How to Lock Down Your Personal Data


How to Lock Down Your Personal Data

If you feel as if your computer is stalking you and you want it to stop, a host of free tools and software can take you off the grid—or at least limit the amount of information you share.

The best place to start is with your Web browser, says Rob Shavell, co-founder of Abine, a privacy company. All browsers offer tools that allow you to block cookies, the little bits of computer code designed to track you or remember your preferences. To engage the privacy settings, hit the “tools” or “settings” button on your browser and choose a privacy level. You can also download Abine’s free software, which blocks third-party cookies -- the type that telegraph your activity to strangers, as opposed to those that help you complete a purchase on Amazon. You can do much the same by going to, a site launched by former Google executive Brian Kennish.

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Networks representing roughly 90% of the Web’s behaviorally targeted advertisements have joined a voluntary program that will search your system to tell you how many advertising networks have planted cookies on your browser and allow you to block some or all of them. Go to if you want to opt out of advertising cookies. If you want to erase information from the public data files at sites such as Spokeo, PeopleFinders and Intelius, you can opt out of these directly or hire a serv­ice such as DeleteMe (an Abine sister company) that will complete the process for you for between $75 and $99. (DeleteMe also offers a tutorial on how you can delete yourself free.)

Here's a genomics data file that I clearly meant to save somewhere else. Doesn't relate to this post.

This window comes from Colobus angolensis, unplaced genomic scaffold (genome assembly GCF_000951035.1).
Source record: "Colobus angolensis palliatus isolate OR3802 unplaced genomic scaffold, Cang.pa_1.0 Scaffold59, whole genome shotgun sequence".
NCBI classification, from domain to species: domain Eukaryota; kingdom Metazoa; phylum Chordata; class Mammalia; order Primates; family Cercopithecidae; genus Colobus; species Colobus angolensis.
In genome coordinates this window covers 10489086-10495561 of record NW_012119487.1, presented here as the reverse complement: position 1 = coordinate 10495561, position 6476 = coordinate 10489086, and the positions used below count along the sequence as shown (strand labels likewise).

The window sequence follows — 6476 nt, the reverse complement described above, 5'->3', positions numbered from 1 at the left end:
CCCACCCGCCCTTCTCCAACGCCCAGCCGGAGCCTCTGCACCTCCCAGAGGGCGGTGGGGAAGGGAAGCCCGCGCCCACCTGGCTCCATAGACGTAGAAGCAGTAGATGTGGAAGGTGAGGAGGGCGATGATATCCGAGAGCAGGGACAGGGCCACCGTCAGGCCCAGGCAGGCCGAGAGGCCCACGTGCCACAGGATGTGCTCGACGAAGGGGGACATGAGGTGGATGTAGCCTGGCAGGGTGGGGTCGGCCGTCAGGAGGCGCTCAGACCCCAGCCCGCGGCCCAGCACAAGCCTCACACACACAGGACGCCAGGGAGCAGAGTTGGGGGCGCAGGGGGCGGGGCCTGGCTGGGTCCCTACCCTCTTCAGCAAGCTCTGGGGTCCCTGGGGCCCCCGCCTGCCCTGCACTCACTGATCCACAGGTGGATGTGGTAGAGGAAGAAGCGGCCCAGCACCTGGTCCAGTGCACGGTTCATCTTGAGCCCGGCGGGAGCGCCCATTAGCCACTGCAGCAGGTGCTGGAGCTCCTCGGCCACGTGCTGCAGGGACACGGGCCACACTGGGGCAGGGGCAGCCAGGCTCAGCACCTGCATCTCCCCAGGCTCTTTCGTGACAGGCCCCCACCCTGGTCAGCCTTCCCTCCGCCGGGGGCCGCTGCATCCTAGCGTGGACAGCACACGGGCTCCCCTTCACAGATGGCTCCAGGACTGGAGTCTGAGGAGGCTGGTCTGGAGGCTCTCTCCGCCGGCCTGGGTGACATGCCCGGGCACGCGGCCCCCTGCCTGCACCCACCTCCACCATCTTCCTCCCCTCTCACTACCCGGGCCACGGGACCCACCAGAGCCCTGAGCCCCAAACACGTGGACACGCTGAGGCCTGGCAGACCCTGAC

What’s the catch of going incognito? A number of Web functions are triggered by cookies. If you disable them, some things simply won’t work, says Kennish. The solution? “We have a turn-off button,” says Abine’s Shavell. “We work very hard to make sure you retain some privacy without breaking the functionality of the sites you’re on.” It works most of the time, he adds. When it doesn’t, flip the switch off, but remember to flip it back on when you leave.


Consumers also need to realize that everything they do on the Internet could become public eventually, says Kennish. Even if the site you’re on has a strict privacy policy, these policies can -- and do -- change. “To the best of your ability,” he says, “stop sharing data that you don’t want to be public.”